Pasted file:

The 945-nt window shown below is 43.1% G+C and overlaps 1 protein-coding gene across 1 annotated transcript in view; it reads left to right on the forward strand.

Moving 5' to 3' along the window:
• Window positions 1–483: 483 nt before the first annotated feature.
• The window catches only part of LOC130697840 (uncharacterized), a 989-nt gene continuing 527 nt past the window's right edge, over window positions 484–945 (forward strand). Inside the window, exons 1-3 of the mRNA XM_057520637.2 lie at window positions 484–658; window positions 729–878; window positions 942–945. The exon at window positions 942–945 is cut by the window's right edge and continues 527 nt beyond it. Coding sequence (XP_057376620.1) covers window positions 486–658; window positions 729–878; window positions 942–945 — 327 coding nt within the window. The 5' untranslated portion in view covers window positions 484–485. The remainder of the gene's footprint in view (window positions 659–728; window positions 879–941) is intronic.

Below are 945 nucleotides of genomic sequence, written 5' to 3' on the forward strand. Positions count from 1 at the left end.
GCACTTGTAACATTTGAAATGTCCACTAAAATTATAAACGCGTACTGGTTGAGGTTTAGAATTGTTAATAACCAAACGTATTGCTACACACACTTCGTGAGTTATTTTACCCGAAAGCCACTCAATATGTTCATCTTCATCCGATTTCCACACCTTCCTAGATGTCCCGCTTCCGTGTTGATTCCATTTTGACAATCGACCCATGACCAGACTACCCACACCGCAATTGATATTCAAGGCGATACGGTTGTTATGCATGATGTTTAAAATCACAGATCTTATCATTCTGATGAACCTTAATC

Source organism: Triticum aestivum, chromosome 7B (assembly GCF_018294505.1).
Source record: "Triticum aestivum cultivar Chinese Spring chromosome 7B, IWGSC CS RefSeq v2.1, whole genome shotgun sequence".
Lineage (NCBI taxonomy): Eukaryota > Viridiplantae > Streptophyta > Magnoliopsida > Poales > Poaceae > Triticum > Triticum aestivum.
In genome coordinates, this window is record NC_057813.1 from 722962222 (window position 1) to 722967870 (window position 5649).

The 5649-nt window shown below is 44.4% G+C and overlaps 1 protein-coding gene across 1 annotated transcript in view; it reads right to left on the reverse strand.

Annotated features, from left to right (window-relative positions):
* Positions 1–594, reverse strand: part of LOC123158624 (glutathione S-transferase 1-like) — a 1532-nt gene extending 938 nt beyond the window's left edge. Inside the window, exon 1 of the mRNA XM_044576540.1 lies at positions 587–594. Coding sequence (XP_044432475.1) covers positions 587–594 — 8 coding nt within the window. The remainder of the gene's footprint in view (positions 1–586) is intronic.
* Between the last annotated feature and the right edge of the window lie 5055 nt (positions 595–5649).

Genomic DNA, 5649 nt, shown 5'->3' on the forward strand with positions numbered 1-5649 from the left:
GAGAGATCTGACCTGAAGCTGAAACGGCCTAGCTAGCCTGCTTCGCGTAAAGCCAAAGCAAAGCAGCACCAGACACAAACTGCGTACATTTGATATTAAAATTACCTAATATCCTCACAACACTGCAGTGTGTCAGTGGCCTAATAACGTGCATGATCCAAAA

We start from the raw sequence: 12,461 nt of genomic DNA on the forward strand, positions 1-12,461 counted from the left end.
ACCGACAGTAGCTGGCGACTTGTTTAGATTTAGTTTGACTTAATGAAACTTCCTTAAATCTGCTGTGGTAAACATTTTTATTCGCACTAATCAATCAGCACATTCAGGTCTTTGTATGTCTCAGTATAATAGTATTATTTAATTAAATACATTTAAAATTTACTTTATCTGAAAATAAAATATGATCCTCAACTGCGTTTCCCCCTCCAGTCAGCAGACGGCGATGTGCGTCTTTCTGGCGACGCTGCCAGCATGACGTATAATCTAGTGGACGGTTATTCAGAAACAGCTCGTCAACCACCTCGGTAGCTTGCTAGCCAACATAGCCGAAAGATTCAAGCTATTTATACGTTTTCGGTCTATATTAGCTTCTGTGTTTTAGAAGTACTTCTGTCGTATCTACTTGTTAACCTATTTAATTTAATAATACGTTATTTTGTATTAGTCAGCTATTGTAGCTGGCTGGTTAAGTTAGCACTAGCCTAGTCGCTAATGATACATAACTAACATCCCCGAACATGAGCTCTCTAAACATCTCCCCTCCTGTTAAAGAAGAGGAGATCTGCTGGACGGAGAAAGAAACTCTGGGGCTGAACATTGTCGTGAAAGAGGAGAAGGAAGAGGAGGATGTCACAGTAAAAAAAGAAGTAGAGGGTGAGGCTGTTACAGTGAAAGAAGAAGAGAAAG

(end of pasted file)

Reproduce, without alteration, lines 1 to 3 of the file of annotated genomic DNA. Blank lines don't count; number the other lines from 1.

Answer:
The 945-nt window shown below is 43.1% G+C and overlaps 1 protein-coding gene across 1 annotated transcript in view; it reads left to right on the forward strand.

Moving 5' to 3' along the window:
• Window positions 1–483: 483 nt before the first annotated feature.